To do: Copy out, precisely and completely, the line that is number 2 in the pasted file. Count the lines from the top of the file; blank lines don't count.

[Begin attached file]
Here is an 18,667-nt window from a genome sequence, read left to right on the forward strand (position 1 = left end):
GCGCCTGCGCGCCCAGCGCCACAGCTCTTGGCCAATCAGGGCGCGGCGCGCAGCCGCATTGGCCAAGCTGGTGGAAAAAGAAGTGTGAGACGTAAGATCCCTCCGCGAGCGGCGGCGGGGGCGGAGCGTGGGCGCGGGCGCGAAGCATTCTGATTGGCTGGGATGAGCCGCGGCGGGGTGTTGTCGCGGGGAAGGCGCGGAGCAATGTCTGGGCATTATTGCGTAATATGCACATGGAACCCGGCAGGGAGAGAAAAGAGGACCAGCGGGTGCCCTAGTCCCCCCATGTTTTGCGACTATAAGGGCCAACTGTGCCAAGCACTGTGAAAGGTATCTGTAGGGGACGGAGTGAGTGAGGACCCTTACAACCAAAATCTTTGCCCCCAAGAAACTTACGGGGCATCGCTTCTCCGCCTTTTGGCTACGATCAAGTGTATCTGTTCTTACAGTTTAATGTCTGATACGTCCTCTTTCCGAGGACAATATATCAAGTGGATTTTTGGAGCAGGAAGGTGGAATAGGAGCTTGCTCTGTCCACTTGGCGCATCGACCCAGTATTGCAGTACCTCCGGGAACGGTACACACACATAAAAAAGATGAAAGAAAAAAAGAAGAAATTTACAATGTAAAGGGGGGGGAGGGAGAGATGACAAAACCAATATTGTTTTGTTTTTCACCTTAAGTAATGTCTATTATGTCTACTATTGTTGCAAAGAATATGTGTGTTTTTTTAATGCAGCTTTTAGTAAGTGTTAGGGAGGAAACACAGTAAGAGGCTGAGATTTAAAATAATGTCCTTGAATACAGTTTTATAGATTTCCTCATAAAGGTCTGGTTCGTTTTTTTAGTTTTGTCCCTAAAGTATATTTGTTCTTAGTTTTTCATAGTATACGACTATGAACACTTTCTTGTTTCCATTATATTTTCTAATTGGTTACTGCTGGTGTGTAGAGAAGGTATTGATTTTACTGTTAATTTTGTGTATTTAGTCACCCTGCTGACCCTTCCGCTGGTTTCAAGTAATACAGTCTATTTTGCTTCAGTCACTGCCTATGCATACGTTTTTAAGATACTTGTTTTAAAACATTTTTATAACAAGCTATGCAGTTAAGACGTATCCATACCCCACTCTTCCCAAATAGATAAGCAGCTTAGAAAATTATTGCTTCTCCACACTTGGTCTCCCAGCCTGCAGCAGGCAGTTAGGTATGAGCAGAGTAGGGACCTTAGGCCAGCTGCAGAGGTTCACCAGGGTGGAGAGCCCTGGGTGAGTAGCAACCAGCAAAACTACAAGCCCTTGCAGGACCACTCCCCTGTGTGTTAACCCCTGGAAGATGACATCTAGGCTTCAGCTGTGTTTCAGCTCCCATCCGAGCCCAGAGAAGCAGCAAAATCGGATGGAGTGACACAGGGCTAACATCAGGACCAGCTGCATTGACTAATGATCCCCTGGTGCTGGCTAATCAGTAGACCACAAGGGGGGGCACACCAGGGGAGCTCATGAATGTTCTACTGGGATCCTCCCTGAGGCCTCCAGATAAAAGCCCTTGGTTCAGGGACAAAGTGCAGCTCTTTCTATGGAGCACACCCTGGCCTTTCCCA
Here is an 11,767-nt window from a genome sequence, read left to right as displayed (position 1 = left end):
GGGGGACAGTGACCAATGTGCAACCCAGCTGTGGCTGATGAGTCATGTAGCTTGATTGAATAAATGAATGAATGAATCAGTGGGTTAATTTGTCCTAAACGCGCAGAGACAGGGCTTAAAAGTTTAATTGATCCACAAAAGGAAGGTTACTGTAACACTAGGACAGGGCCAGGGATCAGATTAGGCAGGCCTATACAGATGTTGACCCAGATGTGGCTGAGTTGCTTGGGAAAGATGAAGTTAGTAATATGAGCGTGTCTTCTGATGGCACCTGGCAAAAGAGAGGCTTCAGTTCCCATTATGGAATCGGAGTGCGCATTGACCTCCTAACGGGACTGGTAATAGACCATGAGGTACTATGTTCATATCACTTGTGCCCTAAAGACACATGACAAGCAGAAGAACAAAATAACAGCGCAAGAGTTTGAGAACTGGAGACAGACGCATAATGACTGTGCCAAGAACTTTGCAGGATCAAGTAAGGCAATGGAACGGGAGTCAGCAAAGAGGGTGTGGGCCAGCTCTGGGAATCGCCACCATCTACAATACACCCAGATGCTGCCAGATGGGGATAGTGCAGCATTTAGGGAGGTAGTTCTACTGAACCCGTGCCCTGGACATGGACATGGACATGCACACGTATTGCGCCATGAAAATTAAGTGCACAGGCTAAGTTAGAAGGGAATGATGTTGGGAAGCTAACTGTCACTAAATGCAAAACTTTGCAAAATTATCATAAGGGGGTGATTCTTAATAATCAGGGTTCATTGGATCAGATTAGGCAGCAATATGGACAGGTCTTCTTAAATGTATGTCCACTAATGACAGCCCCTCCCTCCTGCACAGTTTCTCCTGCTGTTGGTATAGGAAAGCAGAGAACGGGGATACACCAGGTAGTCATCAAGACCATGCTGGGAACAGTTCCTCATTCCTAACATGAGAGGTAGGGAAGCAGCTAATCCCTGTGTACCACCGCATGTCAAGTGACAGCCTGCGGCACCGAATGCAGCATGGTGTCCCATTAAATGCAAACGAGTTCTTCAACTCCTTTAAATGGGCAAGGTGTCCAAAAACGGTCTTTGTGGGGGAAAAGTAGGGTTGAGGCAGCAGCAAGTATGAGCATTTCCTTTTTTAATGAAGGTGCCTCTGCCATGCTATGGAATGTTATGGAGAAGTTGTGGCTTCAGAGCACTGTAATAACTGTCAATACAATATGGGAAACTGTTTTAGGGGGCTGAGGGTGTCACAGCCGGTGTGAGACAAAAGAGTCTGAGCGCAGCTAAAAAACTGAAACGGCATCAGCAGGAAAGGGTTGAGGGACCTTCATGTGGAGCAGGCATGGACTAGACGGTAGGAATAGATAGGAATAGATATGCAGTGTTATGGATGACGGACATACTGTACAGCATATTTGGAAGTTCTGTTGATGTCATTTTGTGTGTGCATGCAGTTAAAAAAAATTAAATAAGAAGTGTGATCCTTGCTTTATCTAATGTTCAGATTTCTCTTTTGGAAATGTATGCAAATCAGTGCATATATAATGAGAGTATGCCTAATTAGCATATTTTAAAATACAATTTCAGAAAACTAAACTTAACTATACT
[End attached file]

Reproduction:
GCGCCTGCGCGCCCAGCGCCACAGCTCTTGGCCAATCAGGGCGCGGCGCGCAGCCGCATTGGCCAAGCTGGTGGAAAAAGAAGTGTGAGACGTAAGATCCCTCCGCGAGCGGCGGCGGGGGCGGAGCGTGGGCGCGGGCGCGAAGCATTCTGATTGGCTGGGATGAGCCGCGGCGGGGTGTTGTCGCGGGGAAGGCGCGGAGCAATGTCTGGGCATTATTGCGTAATATGCACATGGAACCCGGCAGGGAGAGAAAAGAGGACCAGCGGGTGCCCTAGTCCCCCCATGTTTTGCGACTATAAGGGCCAACTGTGCCAAGCACTGTGAAAGGTATCTGTAGGGGACGGAGTGAGTGAGGACCCTTACAACCAAAATCTTTGCCCCCAAGAAACTTACGGGGCATCGCTTCTCCGCCTTTTGGCTACGATCAAGTGTATCTGTTCTTACAGTTTAATGTCTGATACGTCCTCTTTCCGAGGACAATATATCAAGTGGATTTTTGGAGCAGGAAGGTGGAATAGGAGCTTGCTCTGTCCACTTGGCGCATCGACCCAGTATTGCAGTACCTCCGGGAACGGTACACACACATAAAAAAGATGAAAGAAAAAAAGAAGAAATTTACAATGTAAAGGGGGGGGAGGGAGAGATGACAAAACCAATATTGTTTTGTTTTTCACCTTAAGTAATGTCTATTATGTCTACTATTGTTGCAAAGAATATGTGTGTTTTTTTAATGCAGCTTTTAGTAAGTGTTAGGGAGGAAACACAGTAAGAGGCTGAGATTTAAAATAATGTCCTTGAATACAGTTTTATAGATTTCCTCATAAAGGTCTGGTTCGTTTTTTTAGTTTTGTCCCTAAAGTATATTTGTTCTTAGTTTTTCATAGTATACGACTATGAACACTTTCTTGTTTCCATTATATTTTCTAATTGGTTACTGCTGGTGTGTAGAGAAGGTATTGATTTTACTGTTAATTTTGTGTATTTAGTCACCCTGCTGACCCTTCCGCTGGTTTCAAGTAATACAGTCTATTTTGCTTCAGTCACTGCCTATGCATACGTTTTTAAGATACTTGTTTTAAAACATTTTTATAACAAGCTATGCAGTTAAGACGTATCCATACCCCACTCTTCCCAAATAGATAAGCAGCTTAGAAAATTATTGCTTCTCCACACTTGGTCTCCCAGCCTGCAGCAGGCAGTTAGGTATGAGCAGAGTAGGGACCTTAGGCCAGCTGCAGAGGTTCACCAGGGTGGAGAGCCCTGGGTGAGTAGCAACCAGCAAAACTACAAGCCCTTGCAGGACCACTCCCCTGTGTGTTAACCCCTGGAAGATGACATCTAGGCTTCAGCTGTGTTTCAGCTCCCATCCGAGCCCAGAGAAGCAGCAAAATCGGATGGAGTGACACAGGGCTAACATCAGGACCAGCTGCATTGACTAATGATCCCCTGGTGCTGGCTAATCAGTAGACCACAAGGGGGGGCACACCAGGGGAGCTCATGAATGTTCTACTGGGATCCTCCCTGAGGCCTCCAGATAAAAGCCCTTGGTTCAGGGACAAAGTGCAGCTCTTTCTATGGAGCACACCCTGGCCTTTCCCA